(Vv. 5, 6) The raising of these saints completes the first resurrection. The first resurrection does not signify that all that have part in it are raised at the same moment. Christ's resurrection was the first fruits (1 Cor. 15:23); then follows the resurrection of Old Testament saints, and those who have fallen asleep during the present period, at the time of the rapture (1 Thess. 4:16-17); and finally the resurrection of the saints at the appearing of Christ, who have died or suffered martyrdom during the period between the rapture and the appearing.

It is clear that the expression "the first resurrection" includes Christ and His saints, and blessed and holy are those who have part in this first resurrection. On such the second death — that final separation between God and the soul — will have no power. The unregenerate will alone have part in the final resurrection at the close of the millennial reign.

(Vv. 7-10) In these verses we are carried to the end of the glorious reign of Christ, to learn that at the end of the thousand years there awaits one final test for man. It seems no part of the purpose of God in the Revelation to describe the blessedness of the millennium. This has already been done in many passages of infinite beauty in Psalms and Prophets of the Old Testament. Here we are taken to the end of the reign of Christ to learn that the flesh never alters. Before the flood men filled the earth with violence and corruption. Under law, man transgressed and fell into idolatry; under grace men utterly reject God's offer of salvation and Christendom becomes apostate. At last, under the reign of Christ in righteousness, it will be found that the instant Satan is loosed "for a little season," the nations will be deceived and gathered together under his leading to oppose Christ and His saints. It has been truly said, "Such is man, and such is Satan. A thousand years' confinement in the bottomless pit has not changed the character of the deceiver. A thousand years' blessedness under Christ's rule has not changed the nature which greedily listens to the deceiver's voice." There will indeed be the saints, and the beloved city, true to the Lord, but the mass of men will be found in opposition to Christ and His own, for men will be gathered from the four quarters of the earth, and their numbers as the sand of the sea.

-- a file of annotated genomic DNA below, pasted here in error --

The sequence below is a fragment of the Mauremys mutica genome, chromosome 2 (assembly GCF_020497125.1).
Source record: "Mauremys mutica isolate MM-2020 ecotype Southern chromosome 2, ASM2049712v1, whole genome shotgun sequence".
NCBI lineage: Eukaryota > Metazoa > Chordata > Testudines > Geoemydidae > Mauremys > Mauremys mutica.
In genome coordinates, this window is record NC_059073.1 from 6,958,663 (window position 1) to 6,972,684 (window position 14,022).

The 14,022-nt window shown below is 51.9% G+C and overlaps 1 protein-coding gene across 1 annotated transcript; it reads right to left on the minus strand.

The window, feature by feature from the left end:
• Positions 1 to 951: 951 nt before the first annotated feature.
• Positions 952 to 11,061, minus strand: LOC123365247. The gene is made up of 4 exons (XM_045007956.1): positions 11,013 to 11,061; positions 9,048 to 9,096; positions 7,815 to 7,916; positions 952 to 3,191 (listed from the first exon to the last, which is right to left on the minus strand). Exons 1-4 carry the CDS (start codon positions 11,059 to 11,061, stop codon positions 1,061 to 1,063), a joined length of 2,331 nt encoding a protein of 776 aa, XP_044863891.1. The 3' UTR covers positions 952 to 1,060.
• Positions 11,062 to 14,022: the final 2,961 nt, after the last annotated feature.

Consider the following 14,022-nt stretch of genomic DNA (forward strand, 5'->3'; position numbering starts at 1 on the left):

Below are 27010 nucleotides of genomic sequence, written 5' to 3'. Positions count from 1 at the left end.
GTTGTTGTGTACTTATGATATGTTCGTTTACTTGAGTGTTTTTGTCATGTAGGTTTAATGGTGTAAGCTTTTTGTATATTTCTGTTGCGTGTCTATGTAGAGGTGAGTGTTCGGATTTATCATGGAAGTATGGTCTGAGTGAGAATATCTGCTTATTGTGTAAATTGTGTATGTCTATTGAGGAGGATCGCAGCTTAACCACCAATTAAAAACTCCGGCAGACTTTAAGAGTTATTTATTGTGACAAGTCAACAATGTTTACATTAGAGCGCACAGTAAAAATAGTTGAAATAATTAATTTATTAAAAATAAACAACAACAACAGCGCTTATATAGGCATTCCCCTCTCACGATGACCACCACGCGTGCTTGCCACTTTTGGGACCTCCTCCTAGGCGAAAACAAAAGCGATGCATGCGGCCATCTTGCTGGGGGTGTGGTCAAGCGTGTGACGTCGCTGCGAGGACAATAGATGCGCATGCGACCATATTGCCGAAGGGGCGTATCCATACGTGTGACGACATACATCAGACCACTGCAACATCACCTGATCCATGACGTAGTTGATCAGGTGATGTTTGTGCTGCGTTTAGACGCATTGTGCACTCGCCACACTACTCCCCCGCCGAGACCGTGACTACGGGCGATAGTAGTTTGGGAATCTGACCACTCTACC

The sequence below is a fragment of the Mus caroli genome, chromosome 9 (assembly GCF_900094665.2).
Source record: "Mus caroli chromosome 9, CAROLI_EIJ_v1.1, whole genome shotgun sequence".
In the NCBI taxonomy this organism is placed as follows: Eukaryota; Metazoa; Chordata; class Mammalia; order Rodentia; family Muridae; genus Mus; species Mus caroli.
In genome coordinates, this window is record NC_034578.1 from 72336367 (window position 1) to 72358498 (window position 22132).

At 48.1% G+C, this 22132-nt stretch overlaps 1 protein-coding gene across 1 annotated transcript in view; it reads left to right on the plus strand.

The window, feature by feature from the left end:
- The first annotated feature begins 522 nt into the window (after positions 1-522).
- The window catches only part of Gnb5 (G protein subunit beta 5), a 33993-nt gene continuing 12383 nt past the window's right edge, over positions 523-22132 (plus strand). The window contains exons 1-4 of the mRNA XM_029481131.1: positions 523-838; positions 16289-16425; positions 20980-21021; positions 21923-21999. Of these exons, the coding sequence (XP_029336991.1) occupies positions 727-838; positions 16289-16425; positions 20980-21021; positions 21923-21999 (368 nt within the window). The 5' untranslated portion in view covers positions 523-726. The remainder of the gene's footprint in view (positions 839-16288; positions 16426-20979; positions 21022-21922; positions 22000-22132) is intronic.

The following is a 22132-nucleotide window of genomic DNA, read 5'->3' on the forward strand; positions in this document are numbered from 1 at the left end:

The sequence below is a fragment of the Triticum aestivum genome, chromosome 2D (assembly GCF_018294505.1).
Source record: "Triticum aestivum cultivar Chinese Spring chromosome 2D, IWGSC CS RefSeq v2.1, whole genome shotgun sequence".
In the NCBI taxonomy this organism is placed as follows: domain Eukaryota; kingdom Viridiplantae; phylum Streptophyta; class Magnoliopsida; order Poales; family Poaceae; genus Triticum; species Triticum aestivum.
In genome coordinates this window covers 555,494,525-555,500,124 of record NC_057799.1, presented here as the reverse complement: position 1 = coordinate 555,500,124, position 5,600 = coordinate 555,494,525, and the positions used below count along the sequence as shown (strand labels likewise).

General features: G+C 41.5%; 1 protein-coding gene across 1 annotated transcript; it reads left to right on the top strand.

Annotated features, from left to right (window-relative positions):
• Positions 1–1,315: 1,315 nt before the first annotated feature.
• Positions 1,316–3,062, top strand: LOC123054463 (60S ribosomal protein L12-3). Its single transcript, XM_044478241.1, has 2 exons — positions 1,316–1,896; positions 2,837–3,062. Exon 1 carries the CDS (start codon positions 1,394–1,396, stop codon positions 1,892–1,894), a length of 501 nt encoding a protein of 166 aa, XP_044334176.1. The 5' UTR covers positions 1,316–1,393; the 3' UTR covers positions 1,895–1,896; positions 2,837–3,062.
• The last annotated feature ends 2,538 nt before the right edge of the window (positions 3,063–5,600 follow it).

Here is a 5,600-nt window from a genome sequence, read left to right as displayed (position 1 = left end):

The names Gog and Magog would seem to be used as symbols, borrowed from the Prophet Ezekiel, to represent the hatred and opposition of the world to Christ and His people. In Ezekiel Gog is a literal person, the chief prince of the vast region to the north of Palestine and known in our day as the Empire of Russia.

The issue of this last conflict will not, for a moment, be in uncertainty, as in the conflicts of men. The destruction of these rebels will be instantaneous and overwhelming. Fire from God, out of heaven, will devour them, and Satan, the leader in this last rebellion, will enter upon his final doom in the lake of fire, where already the beast and the false prophet are confined, there to "be tormented day and night for ever and ever."

(Vv. 11-15) Another scene of intense solemnity follows — the judgment of the "great white throne." This surely takes place in eternity, for we read, "the earth and the heaven fled away." The present order of creation disappears to prepare the way for a new creation. There is "found no place" for the present "earth and the heaven" in which man has sought to gratify his pride and magnify himself by founding mighty empires and building great cities, enriched and adorned with all that human skill can devise.

But if the scenes in which man's pride has been set forth and his rebellion against God expressed, for ever pass away, we learn that man, himself, remains to answer to God for his rebellion and receive the just reward of his deeds. Thus we learn that the time will come when "the dead small and great" will stand before the throne of judgment.

The figure of the two books would seem to set forth, on the one hand, that the record of all the works of man are known to God, and on the other hand, that God has kept a record of the names of those ordained to life. At this solemn judgment men will be judged, not only on account of their evil works, but because they have rejected Christ and His work (whereby their sins could have been for ever put away) as manifested by the solemn fact that their names are absent from the book of life.

In this solemn scene we are permitted to see the end of all evil and the final doom of every enemy of God, both small and great. The devil is "cast into the lake of fire." Death and hell were cast into the lake of fire. "Whosoever was not found written in the book of life was cast into the lake of fire."

19 The Eternal State (Revelation 21:1-8)